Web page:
Now faith is the substance of things hoped for, the evidence of things not seen.…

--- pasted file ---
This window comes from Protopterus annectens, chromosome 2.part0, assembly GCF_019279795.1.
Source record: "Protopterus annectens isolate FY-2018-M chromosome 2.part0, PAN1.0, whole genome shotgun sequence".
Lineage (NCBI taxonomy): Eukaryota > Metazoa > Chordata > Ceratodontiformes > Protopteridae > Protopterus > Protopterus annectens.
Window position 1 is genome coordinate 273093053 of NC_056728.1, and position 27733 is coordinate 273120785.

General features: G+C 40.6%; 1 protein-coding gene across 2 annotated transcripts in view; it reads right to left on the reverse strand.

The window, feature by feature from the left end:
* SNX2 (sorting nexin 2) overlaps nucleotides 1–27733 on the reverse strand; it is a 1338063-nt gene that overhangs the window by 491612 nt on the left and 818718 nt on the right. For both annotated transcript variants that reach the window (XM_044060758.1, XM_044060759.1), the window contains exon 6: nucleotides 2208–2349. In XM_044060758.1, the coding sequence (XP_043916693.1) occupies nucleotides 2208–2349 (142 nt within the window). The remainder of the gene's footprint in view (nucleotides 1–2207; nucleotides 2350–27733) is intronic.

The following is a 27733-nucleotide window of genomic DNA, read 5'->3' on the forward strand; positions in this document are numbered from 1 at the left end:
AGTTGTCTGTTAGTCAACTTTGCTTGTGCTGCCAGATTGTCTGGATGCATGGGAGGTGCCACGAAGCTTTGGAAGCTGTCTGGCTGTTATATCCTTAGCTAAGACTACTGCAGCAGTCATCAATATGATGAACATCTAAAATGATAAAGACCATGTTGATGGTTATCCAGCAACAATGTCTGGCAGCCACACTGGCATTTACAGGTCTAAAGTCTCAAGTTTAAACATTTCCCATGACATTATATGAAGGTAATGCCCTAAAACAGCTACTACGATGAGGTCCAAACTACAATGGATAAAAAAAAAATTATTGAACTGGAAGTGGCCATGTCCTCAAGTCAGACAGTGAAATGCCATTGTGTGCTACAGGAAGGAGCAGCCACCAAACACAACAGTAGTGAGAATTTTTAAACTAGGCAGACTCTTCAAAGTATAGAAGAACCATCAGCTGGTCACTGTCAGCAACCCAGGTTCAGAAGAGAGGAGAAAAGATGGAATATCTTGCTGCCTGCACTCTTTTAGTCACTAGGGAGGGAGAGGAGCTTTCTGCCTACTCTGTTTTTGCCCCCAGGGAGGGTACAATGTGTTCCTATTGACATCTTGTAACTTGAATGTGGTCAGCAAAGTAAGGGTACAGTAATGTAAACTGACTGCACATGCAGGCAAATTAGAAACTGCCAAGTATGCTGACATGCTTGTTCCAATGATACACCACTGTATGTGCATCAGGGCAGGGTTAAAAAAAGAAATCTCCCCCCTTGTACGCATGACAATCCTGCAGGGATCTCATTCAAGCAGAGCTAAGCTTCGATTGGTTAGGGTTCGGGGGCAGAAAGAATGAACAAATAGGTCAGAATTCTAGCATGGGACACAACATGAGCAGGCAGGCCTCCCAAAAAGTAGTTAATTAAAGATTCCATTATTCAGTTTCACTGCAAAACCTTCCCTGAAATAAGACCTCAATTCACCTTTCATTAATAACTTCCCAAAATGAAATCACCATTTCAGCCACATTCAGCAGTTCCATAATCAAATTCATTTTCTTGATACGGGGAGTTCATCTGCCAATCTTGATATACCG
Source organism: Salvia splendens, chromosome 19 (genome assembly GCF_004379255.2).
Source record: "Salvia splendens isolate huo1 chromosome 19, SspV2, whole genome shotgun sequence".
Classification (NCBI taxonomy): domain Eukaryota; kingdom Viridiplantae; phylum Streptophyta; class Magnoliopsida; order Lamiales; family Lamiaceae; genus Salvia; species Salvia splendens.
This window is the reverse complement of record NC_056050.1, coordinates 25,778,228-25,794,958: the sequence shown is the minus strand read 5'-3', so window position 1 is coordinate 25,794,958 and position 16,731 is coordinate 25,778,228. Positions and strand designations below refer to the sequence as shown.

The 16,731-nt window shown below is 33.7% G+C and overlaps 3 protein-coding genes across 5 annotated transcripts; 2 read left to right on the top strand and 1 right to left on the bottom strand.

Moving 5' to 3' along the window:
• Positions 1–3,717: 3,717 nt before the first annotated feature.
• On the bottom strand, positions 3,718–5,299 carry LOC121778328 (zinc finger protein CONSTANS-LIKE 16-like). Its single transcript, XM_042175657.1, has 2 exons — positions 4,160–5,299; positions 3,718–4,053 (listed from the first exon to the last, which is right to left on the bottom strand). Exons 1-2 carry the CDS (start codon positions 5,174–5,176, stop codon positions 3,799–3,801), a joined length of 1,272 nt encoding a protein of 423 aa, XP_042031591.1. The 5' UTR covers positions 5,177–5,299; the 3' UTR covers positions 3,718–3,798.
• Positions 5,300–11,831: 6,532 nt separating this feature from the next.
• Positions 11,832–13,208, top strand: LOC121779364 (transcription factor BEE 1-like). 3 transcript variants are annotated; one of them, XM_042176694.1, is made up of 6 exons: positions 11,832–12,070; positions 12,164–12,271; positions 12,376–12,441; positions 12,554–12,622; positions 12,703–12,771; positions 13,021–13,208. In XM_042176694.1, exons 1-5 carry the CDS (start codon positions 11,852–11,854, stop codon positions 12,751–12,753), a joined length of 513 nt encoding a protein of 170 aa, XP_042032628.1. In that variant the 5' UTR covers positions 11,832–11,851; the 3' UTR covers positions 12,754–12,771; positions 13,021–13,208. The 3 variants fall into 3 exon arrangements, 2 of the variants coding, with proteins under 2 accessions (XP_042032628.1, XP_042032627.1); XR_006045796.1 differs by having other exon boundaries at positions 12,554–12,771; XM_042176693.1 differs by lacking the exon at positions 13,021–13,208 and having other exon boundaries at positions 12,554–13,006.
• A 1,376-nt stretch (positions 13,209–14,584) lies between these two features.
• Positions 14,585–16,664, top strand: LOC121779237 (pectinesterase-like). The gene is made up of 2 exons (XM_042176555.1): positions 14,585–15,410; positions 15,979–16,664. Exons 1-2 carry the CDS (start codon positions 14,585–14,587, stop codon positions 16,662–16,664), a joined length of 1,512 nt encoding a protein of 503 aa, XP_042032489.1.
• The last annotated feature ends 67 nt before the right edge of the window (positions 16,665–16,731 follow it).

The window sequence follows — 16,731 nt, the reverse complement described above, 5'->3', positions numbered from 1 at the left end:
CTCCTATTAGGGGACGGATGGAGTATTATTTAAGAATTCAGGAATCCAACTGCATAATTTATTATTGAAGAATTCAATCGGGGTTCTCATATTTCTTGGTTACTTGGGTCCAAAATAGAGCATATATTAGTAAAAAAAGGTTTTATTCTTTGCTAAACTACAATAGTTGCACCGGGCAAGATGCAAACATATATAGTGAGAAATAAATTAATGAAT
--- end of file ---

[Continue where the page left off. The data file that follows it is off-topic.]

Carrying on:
I. FAITH IS A SUBSTANCE. I know this is not generally received, for such are the vague, carnal, infidel notions that are abroad in the world, that not a grace of the Holy Spirit is owned; and instead of faith being admitted to be a principle of grace, it is spoken of as nature's actings, and is sometimes said to consist merely in the credence of a revealed fact. An opposite party, however, makes faith to consist in a crouching, a cringing, and a conformity to a crafty priesthood. Now I have no such faith as either of these. The one is the faith of the infidel; the other is the faith of heathenism. And they neither of them have any substance. I want a faith that will manifest itself as having substance. I have seen it printed that faith is nothing more than the credence of a revealed fact. But we know that infidels and devils have that sort of faith; for infidels credit thousands of revealed facts, and cannot deny them as matters of fact, yet they have no faith after all. Faith is a substance; and they who are taken up with shadows and vanities do not know the value of it. They cannot value it. They cannot possess it. Faith is a substance worth more than all the miser's stores, than all the monarch's revenue, than all the wealth of India. Faith is a substance that can never be frittered away. It overcomes all the world, repels all the devils in hell, and lays hold on eternal life. But, most probably, you will better understand what I mean by this substance of faith if I lead your attention to its origin and its object. Its origin: It grows not in nature's garden. It is not the produce of the schools. It is not hereditary from father to son. It is far above that. Like every good gift, and every perfect gift, it cometh down from the Father of Lights. It is of the operation of the Holy Ghost, and its object will prove its substance. Its object is Christ; the Person of Christ; the official character of Christ; the perfect work of Christ; the covenant headship of Christ. And the faith of God's elect fastens on all these. Further, the object of faith lies greatly in the enjoyment of Christ as well as in confidence in Him. And this will perhaps bring the nature of your faith to the test better than any other principle. I must have a Christ who will bring heaven to me on earth in the enjoyment of Him here. And this will prove whether your faith is a substance or not. The soul which possesses this living, saving faith, sighs, waits, and cannot be satisfied without the sensible enjoyment of the presence of Christ. That faith which is a substance hath a saving power communicated with it. Hence it is called, sometimes properly, sometimes improperly, a saving faith. Bring your faith up to this test again. It is spiritual faith — the substance of things hoped for, that discovers all that is in Christ; the wisdom, the righteousness, the sanctification, and the redemption that are in Him: the pardon, the peace, the justification, the joy, the security, the victories, the triumphs of all the Church of God in Christ, seen wholly in His Person.